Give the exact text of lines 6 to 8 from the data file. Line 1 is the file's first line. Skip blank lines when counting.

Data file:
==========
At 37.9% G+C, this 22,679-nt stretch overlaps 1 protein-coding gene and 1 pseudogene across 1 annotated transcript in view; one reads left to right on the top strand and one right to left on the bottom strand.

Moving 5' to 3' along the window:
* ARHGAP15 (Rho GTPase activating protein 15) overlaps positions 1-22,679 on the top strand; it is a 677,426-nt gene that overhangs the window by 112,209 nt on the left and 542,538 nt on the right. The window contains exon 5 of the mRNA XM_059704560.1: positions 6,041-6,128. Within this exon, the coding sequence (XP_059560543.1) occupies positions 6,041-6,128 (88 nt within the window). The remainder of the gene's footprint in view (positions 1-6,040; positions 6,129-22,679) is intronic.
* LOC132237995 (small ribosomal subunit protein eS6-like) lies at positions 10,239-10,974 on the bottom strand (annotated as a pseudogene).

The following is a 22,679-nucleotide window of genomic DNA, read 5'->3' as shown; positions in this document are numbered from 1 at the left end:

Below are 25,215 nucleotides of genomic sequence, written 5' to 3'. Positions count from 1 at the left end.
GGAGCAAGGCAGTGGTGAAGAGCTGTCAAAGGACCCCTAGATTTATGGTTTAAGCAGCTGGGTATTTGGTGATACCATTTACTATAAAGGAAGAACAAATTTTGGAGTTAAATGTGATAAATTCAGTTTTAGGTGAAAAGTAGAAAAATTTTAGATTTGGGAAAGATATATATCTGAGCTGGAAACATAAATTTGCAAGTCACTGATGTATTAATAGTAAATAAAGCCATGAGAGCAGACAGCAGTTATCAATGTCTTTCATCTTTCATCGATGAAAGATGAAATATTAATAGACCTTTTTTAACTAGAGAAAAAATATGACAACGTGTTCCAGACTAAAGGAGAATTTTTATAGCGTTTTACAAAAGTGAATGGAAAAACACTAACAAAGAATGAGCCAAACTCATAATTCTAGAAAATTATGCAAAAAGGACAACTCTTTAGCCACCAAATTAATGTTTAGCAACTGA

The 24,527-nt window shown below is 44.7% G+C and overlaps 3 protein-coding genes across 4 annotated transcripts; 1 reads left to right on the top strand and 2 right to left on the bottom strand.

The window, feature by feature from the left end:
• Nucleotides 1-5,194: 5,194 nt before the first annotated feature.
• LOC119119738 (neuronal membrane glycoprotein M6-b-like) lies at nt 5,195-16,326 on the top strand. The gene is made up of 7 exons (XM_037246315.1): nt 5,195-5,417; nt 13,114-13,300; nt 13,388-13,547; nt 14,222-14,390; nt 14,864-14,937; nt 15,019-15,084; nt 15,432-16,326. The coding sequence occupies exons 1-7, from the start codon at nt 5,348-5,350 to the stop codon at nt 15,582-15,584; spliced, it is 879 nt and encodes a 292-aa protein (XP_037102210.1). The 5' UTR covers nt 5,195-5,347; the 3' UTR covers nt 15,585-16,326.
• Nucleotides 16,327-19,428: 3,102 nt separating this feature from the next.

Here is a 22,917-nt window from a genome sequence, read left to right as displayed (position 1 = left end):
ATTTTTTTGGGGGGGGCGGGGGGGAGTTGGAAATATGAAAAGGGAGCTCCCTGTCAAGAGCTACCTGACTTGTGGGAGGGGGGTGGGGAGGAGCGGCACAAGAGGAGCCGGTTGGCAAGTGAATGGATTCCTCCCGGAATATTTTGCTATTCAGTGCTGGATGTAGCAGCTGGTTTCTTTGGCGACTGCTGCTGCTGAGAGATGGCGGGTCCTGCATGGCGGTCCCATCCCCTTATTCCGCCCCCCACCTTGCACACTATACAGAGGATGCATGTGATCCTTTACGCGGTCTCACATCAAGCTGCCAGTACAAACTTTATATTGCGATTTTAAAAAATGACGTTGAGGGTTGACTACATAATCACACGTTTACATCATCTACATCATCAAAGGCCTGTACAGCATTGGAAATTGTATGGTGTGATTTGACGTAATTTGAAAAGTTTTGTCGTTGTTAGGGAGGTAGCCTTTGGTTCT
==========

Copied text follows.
Below are 25,215 nucleotides of genomic sequence, written 5' to 3'. Positions count from 1 at the left end.
GGAGCAAGGCAGTGGTGAAGAGCTGTCAAAGGACCCCTAGATTTATGGTTTAAGCAGCTGGGTATTTGGTGATACCATTTACTATAAAGGAAGAACAAATTTTGGAGTTAAATGTGATAAATTCAGTTTTAGGTGAAAAGTAGAAAAATTTTAGATTTGGGAAAGATATATATCTGAGCTGGAAACATAAATTTGCAAGTCACTGATGTATTAATAGTAAATAAAGCCATGAGAGCAGACAGCAGTTATCAATGTCTTTCATCTTTCATCGATGAAAGATGAAATATTAATAGACCTTTTTTAACTAGAGAAAAAATATGACAACGTGTTCCAGACTAAAGGAGAATTTTTATAGCGTTTTACAAAAGTGAATGGAAAAACACTAACAAAGAATGAGCCAAACTCATAATTCTAGAAAATTATGCAAAAAGGACAACTCTTTAGCCACCAAATTAATGTTTAGCAACTGA

The 24,527-nt window shown below is 44.7% G+C and overlaps 3 protein-coding genes across 4 annotated transcripts; 1 reads left to right on the top strand and 2 right to left on the bottom strand.